Audience: ESL teachers, of all levels, working on reading aloud fluency
If you have a student who—when reading aloud—stumbles, or circles back to repeat previously read words, or freezes before saying the next word, then this is a must-use strategy in your next lesson:
Read a paragraph backward, word by word.
Backward reading has an extremely positive influence on fluent aloud reading, which perhaps has to do with the act of “anticipation” discussed by Wildman and Kling (1978–1979). Although these authors cite the positive effects that anticipation has on reading, they do acknowledge that “there are, of course, situations in which readers’ anticipations…will be inappropriate” (149). My example of such inappropriateness would be how a sentence like, “The girlfriend broke into her boyfriend’s house” might be misread aloud as "The girlfriend broke up her boyfriend’s house,” because the cue “girlfriend” triggers the phrasal verb “break up,” because boyfriends and girlfriends more often break “up" with each other than break “into" each other’s houses.
By reading backward, we train readers to disabuse themselves of all such idiomatic expectations and conventions. They, in effect, say only what they see and not what they expect. In short, we stop the mind from racing ahead of the words, which can gum up the mental works. Reading becomes simplified to a “See-it-say-it” process instead of a “See-it.-Anticipate-the-next-word.-Confirm-that-expectation.-Rethink-if-the-expectation-was-wrong” process, which can only create a tension between what readers think they are about to see and what they actually see. Quite naturally, such tension finds expression through stammering doubt.
So, to remove the stammering, we need only remove the tension. And to remove the tension, we need only stop the mind from going any further than the word being read at the moment of articulation.
There are various ways to execute this backward reading:
Individual Backward Reading
One way is to have a student read the entire paragraph backward by herself. For example, the first paragraph of this Quick Tip would be read as, “lesson, next, your, in, strategy, use, must, a, is, this, then, word, next, the…”
Group Backward Reading
The second way would be to have each student read only one word, so that the whole class is “reading” the paragraph backward, one word per student. In this scenario, student one would read “lesson,” student two would read “next,” student three would read “your,” and so on. In bigger classes, I encourage students to follow along with their index finger on the page so that when it comes to their turn, they will know exactly what their word is to say. If they have not been following along, and have to search for their word, the rhythm breaks and the exercise is not as effective.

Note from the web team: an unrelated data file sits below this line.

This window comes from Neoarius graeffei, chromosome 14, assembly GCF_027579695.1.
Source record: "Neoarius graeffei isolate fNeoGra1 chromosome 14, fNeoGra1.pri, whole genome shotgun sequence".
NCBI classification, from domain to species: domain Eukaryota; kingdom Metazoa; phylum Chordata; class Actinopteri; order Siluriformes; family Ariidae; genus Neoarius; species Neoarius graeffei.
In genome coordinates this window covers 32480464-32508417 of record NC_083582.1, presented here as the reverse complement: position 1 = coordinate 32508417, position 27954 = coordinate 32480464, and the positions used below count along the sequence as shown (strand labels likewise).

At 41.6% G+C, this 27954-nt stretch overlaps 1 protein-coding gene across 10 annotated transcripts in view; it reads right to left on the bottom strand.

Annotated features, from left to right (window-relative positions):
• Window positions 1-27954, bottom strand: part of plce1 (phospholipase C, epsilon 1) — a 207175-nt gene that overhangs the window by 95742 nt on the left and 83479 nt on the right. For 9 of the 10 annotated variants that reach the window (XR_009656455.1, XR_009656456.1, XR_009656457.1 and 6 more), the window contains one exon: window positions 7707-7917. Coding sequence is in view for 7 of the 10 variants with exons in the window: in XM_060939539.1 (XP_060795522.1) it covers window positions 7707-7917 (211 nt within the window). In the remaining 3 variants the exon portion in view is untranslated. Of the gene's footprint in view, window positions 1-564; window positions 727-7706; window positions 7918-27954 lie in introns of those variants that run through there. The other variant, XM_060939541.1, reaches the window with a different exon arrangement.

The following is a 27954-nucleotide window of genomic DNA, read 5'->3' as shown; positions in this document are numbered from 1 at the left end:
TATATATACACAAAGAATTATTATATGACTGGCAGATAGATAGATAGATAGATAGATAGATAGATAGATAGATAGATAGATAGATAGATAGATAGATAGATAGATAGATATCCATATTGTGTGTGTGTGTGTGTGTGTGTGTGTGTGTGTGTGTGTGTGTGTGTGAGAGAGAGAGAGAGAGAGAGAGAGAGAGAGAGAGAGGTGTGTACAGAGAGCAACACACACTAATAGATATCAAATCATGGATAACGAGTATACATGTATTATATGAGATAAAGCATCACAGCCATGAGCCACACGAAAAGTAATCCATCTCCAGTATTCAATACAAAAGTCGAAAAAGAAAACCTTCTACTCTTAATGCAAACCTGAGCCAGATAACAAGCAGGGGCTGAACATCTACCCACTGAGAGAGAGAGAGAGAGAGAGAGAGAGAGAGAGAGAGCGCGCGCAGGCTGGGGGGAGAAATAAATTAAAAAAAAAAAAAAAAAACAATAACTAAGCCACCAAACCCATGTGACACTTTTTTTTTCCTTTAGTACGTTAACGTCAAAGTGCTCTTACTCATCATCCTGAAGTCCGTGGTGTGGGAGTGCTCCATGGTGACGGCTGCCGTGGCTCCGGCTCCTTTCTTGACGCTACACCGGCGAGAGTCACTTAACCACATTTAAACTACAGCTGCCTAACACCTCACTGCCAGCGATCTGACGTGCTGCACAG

Competitive Paired Backward Reading
A more playful and competitive way to do this exercise is to pair two students together and have them try to say their words as quickly as possible after their partner has just said his or hers. This focuses their attention on the exercise, and helps them speed up word recognition.
Regardless of the method of execution, what you'll find is that when the stammering student reads forward again, his or her automaticity and fluidity is near flawless. In fact, I’ve had classes audibly gasp in amazement at how fluidly the previously-stammering student can now read, who—minutes before—made everyone squirm with sympathetic discomfort at his or her earnest struggles to wrench a sentence from his or her mouth.
First: Sadly, the immediate positive uptick that results in the audible gasp of astonishment fades quickly. Ten minutes later, the student will stumble once again when reading forward. But with a sustained and concerted commitment to reading backward, the “See-it-say-it” mindset will take hold more permanently.
Second: This works best with students who are not from pictographic L1s. In their case, the stumbling comes from the confusion between sight-reading words and phonetically assessing them. To correct this, we have to work on the level of the syllable, not the level of the word.
Wildman, D. M., & Kling, M. (1978–1979). Semantic, syntactic, and spatial anticipation in reading. Reading Research Quarterly, 40(2), 128–164.
Jon Hodge, PhD, has taught ESL for 23+ years. He is the owner of Strictly English TOEFL Tutors as well as a full-time lecturer of English literature and rhetoric at Babson College.